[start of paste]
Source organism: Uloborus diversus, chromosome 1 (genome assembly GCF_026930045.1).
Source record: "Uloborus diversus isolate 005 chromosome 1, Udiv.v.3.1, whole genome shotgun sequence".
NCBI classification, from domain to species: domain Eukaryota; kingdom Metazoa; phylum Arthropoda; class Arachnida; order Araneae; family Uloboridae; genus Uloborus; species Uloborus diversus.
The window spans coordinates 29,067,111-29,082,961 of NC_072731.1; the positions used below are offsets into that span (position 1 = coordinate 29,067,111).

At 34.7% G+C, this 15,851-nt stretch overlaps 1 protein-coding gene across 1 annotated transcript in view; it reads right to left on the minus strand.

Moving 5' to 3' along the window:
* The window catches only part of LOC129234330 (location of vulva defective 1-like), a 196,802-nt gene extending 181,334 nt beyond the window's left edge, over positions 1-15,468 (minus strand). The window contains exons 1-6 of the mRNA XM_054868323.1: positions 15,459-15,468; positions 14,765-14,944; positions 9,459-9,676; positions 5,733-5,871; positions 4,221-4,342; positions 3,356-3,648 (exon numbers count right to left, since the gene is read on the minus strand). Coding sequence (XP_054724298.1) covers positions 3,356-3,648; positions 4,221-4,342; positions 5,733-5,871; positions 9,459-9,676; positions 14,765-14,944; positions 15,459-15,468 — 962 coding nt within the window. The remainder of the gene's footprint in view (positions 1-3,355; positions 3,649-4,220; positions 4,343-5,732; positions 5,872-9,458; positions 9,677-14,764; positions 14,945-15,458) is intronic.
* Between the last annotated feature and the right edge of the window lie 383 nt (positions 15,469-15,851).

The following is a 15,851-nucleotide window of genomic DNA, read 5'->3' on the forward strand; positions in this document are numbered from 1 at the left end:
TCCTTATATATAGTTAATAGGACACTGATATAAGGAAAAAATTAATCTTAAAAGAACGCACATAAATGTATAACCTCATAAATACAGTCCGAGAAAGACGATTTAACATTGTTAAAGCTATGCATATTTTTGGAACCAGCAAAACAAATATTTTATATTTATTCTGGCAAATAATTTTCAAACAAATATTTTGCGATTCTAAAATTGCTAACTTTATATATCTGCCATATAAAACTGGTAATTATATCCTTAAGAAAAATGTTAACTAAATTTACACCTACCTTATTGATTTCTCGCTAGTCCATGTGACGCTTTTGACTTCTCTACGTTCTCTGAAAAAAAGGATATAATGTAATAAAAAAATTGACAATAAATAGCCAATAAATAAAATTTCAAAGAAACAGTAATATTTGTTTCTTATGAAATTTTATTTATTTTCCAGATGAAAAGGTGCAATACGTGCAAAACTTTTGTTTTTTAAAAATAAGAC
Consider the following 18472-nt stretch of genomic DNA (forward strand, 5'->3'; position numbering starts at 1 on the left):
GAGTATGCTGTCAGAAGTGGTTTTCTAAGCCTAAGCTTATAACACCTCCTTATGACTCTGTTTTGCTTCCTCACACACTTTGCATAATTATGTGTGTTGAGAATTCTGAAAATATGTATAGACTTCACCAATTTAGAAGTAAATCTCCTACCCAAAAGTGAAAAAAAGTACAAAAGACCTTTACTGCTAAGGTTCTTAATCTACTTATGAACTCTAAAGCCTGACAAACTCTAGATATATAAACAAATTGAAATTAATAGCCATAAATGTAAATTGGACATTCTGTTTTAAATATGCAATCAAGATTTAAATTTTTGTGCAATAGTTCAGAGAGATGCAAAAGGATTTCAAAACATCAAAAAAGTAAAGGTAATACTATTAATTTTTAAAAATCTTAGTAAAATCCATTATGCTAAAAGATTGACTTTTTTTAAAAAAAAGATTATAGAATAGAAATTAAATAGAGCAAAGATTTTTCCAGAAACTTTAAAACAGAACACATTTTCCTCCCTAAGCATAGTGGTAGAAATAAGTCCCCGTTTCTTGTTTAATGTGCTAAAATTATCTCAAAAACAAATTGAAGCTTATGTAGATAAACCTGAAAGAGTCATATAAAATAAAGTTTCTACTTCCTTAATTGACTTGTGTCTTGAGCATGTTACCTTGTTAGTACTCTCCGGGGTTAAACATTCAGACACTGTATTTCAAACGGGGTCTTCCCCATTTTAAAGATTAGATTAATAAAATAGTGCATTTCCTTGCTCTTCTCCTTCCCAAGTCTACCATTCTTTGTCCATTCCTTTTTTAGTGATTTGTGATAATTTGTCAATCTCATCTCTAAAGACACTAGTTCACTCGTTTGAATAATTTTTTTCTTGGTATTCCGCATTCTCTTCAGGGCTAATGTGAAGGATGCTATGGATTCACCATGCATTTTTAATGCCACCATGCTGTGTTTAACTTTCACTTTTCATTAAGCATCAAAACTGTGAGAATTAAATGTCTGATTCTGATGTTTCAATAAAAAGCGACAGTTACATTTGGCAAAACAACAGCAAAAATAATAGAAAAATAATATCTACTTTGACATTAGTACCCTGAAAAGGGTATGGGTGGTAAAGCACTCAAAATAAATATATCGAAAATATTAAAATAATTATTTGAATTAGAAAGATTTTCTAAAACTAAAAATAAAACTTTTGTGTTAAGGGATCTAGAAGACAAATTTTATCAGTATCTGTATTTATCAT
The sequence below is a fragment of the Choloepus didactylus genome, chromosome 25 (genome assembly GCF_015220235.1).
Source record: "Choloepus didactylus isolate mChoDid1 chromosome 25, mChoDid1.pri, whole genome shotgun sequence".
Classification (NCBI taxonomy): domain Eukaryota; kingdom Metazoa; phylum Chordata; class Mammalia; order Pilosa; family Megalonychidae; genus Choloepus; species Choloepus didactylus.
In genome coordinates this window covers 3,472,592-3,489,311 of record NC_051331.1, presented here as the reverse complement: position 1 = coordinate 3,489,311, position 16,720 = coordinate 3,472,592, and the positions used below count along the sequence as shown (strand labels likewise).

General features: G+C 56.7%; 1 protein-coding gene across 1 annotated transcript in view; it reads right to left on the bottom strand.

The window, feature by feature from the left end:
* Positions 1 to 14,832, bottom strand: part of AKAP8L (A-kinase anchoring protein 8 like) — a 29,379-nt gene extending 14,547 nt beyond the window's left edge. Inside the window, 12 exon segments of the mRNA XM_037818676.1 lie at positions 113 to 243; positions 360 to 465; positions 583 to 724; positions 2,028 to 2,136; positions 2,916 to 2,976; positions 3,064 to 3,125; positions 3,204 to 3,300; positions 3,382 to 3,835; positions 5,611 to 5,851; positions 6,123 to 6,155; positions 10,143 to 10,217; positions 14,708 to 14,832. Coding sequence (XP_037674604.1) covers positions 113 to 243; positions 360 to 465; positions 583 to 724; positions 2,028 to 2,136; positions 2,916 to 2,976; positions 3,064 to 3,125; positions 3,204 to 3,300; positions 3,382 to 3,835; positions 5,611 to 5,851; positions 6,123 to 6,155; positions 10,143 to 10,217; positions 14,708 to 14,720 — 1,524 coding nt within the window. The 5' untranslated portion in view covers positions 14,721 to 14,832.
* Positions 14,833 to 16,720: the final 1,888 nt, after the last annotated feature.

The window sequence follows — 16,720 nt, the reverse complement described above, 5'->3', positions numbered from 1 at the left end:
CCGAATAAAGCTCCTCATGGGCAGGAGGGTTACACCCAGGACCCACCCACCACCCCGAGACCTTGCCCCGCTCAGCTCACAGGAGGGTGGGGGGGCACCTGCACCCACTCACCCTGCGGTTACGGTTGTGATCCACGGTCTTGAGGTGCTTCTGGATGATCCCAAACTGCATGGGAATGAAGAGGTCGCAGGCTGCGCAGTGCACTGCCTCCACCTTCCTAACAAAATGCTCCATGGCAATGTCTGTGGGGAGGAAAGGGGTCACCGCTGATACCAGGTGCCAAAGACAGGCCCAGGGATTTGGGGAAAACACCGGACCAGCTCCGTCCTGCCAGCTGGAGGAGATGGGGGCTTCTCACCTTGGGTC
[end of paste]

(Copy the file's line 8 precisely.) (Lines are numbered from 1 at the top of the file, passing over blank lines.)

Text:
* Between the last annotated feature and the right edge of the window lie 383 nt (positions 15,469-15,851).